Web 2.0 in Schools: Leadership & Policy Keith R. Krueger, CEO, CoSN
CoSN Mission MISSION Empowering K-12 district technology leaders to use technology strategically to improve teaching and learning The primary challenge we face in using technology effectively in education is human, not technical. For that reason, CoSN focuses on Leadership and Policy .
Help district level administrators successfully deal with the policy and leadership challenges, as well as the opportunities presented by Web 2.0 and the emergence of “participatory culture”.
Web 2.0 Definition Online application that uses the World Wide Web (www) as a platform and allows for participatory involvement, collaboration, and interactions among users. Web 2.0 is also characterized by the creation and sharing of intellectual and social resources by end users.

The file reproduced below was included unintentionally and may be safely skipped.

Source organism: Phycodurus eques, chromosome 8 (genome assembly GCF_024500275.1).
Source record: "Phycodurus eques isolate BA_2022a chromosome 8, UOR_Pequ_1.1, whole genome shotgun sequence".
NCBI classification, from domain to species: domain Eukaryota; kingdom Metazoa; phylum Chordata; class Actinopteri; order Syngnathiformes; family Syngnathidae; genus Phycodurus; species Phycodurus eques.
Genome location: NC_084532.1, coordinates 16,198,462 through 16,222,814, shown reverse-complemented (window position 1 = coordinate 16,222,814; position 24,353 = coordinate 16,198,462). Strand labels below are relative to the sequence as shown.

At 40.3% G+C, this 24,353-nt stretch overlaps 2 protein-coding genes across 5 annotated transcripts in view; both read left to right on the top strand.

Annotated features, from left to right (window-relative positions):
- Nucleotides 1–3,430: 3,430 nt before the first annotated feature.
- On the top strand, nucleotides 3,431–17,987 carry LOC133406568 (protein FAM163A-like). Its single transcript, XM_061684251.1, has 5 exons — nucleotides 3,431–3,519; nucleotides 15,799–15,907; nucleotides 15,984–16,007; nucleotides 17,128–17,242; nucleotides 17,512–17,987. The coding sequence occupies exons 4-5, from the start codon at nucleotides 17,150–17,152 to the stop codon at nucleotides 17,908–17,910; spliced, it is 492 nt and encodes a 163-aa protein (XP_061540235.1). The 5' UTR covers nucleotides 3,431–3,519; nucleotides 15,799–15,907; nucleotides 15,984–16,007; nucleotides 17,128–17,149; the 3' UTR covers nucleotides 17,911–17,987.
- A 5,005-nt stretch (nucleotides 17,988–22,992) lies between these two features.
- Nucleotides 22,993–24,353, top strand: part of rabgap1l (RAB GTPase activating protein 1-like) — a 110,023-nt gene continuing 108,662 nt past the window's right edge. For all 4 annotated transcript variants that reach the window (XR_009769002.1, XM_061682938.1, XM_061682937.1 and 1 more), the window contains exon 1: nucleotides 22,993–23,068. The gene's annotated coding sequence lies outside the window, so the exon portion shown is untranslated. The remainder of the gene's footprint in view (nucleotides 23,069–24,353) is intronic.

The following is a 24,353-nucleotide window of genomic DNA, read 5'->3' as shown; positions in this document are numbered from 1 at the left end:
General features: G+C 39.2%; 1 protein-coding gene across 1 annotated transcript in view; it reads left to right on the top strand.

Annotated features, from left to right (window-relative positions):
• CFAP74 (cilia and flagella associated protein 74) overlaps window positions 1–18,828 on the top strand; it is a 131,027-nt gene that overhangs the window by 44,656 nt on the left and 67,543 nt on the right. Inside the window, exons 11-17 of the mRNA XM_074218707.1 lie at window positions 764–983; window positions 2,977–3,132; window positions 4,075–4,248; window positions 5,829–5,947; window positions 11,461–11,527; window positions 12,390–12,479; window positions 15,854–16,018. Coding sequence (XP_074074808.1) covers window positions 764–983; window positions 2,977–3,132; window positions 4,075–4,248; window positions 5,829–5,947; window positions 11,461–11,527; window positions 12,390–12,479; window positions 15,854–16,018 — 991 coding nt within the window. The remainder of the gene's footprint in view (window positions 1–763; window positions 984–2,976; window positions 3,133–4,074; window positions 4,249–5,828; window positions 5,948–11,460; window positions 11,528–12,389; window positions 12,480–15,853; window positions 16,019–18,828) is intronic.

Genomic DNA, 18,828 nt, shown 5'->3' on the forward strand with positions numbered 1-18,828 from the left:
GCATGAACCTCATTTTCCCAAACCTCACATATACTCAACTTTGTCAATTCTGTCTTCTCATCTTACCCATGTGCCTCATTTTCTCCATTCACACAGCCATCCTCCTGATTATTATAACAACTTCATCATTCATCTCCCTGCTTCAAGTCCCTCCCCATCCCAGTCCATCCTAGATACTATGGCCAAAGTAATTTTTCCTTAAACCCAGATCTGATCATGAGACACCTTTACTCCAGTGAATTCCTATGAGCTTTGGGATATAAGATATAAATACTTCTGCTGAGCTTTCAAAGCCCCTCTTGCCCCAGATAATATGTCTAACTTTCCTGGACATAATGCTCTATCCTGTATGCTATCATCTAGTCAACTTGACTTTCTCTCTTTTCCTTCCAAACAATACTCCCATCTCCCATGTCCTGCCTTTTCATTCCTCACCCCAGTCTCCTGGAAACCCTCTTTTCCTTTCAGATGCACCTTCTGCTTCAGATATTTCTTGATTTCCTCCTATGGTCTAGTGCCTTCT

Promise 73 % of the nation’s district administrators see the educational significance of Web 2.0 tools in the American classroom. Significant opportunities for improving curricula and teaching materials in social studies, writing, science and reading at all grade levels.
Promise: Students’ Lives District administrators rate the effect of Web 2.0 applications on student’s life and education.
Top three priorities for improving student learning through the use of Web 2.0
Keeping students interested and engaged
Meeting the needs of different kinds of learners
Developing critical thinking skills
Reality: Access 70% school districts ban social networking 72% school districts ban chat rooms Most other Web 2.0 tools are allowed (e.g., blogging, wikis, sound files, visual media, posting messages, virtual worlds, interactive games, polls/surveys, etc.)